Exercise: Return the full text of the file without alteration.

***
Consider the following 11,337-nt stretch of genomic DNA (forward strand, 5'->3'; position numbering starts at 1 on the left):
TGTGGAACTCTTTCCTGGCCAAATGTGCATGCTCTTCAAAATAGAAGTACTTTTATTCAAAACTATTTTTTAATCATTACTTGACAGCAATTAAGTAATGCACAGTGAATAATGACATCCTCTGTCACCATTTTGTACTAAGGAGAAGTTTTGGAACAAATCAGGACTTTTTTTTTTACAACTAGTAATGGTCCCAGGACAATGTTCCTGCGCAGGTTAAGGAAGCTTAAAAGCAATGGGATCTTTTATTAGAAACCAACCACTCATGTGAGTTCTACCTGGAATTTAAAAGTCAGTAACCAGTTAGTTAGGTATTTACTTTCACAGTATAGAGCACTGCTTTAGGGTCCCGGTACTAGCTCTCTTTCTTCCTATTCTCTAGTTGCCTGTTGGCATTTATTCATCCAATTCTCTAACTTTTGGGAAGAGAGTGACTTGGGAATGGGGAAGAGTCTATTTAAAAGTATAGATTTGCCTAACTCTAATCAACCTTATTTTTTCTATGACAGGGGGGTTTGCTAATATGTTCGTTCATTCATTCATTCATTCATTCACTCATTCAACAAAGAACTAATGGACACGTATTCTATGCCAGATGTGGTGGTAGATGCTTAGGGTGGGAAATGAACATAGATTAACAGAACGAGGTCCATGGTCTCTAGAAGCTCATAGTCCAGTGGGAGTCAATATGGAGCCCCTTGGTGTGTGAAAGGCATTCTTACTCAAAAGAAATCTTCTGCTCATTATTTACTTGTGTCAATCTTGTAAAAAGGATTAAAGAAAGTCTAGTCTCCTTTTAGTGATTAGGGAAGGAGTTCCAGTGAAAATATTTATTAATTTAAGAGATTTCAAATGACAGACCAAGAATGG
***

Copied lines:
Consider the following 11,337-nt stretch of genomic DNA (forward strand, 5'->3'; position numbering starts at 1 on the left):
TGTGGAACTCTTTCCTGGCCAAATGTGCATGCTCTTCAAAATAGAAGTACTTTTATTCAAAACTATTTTTTAATCATTACTTGACAGCAATTAAGTAATGCACAGTGAATAATGACATCCTCTGTCACCATTTTGTACTAAGGAGAAGTTTTGGAACAAATCAGGACTTTTTTTTTTACAACTAGTAATGGTCCCAGGACAATGTTCCTGCGCAGGTTAAGGAAGCTTAAAAGCAATGGGATCTTTTATTAGAAACCAACCACTCATGTGAGTTCTACCTGGAATTTAAAAGTCAGTAACCAGTTAGTTAGGTATTTACTTTCACAGTATAGAGCACTGCTTTAGGGTCCCGGTACTAGCTCTCTTTCTTCCTATTCTCTAGTTGCCTGTTGGCATTTATTCATCCAATTCTCTAACTTTTGGGAAGAGAGTGACTTGGGAATGGGGAAGAGTCTATTTAAAAGTATAGATTTGCCTAACTCTAATCAACCTTATTTTTTCTATGACAGGGGGGTTTGCTAATATGTTCGTTCATTCATTCATTCATTCATTCACTCATTCAACAAAGAACTAATGGACACGTATTCTATGCCAGATGTGGTGGTAGATGCTTAGGGTGGGAAATGAACATAGATTAACAGAACGAGGTCCATGGTCTCTAGAAGCTCATAGTCCAGTGGGAGTCAATATGGAGCCCCTTGGTGTGTGAAAGGCATTCTTACTCAAAAGAAATCTTCTGCTCATTATTTACTTGTGTCAATCTTGTAAAAAGGATTAAAGAAAGTCTAGTCTCCTTTTAGTGATTAGGGAAGGAGTTCCAGTGAAAATATTTATTAATTTAAGAGATTTCAAATGACAGACCAAGAATGG